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Interview with Featured Junior Developer, Jake Wengroff [email protected] 500 500 Jr.DevJobs Hunter Meyer [email protected] Co-Founder & CEO Twitter Google+ LinkedIn CrunchBase Facebook Jr.DevJobs 2019 06/2016 https://jrdevsresumes.s3-us-west-2.amazonaws.com/featured_developers/avatars/jake-wengroff/original/feat_jake_wengroff.jpg?1469563798 en-US true Jake Wengroff, Junior, Featured, Developers, Interview
Jake Wengroff Picture

Jake Wengroff

Featured Interview
What got you interested in becoming a developer?

Winning Startup Weekend Miami! The developers on my team introduced me to coding, languages, bootcamps, and such, and I was immediately hooked. I wrote about it on my blog.

What were you doing before you learned to program?

I was (and still am) a journalist and PR professional. I'm the tech reporter for a talk radio show syndicated on the CBS Radio network, and I provide communications advice to (mostly) technology companies.

No one I know from the world of journalism, marketing and PR has transitioned to software development, so it's been a lonely road sometimes.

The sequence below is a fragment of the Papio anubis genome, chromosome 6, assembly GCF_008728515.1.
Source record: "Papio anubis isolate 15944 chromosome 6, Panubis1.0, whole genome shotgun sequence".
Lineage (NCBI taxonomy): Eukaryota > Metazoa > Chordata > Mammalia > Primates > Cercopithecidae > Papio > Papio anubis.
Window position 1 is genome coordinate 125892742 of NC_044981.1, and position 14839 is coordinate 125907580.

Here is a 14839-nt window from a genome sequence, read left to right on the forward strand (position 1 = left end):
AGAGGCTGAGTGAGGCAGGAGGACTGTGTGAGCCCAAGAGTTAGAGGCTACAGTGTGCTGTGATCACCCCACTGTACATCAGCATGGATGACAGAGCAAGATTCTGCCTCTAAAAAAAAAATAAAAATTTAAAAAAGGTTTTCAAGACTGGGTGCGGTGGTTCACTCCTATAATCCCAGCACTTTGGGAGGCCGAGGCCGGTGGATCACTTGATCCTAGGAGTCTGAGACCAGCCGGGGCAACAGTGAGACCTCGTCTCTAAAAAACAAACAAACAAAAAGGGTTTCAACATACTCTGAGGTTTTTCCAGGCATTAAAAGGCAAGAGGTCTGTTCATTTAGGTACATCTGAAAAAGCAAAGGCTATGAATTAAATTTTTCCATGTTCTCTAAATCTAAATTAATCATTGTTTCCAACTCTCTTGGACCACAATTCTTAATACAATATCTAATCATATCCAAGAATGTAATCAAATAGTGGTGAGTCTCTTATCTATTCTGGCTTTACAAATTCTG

Outside of coding, what are some of your hobbies or interests?

I'm an amateur Strongman - yes, flipping tires, hauling stones, and the like. It's totally nontechnical and a great stress relief. Check out my YouTube video of me carrying 345 lbs!

What technologies or languages do you feel most comfortable with?

Ruby, Rails, JavaScript!

Which technologies do you intend to become more comfortable with?

JavaScript, particularly ReactJS.

Do you have any projects or code samples you're particularly proud of?

Oddly enough, the code sample I'm most proud of was completed for a coding challenge for a job that I didn't get! I know it seems weird, but I worked really, really hard at it, and had to learn new things, like building an API and using a NoSQL database like MongoDB. It's probably not 100% correct, and though I didn't get the job, I can say I'm proud of my work and the efforts I put in to it.

The company shall remain nameless, but you can check out the codebase on my GitHub.

Briefly describe a memorable coding problem you had and how you solved it?

I didn't fully understand Git for a long time. When I would switch branches, my previous work would somehow magically disappear, frustrating me and forcing me to redo my work.

You can imagine my surprise when I realized that versions are saved as different branches, and you can easily switch back and forth! I covered this epiphany in a blogpost last year.

What advice do you have for future coders?

Learning (and frustration!) never stops.

Also, there are still nice people left in the world: don't give up.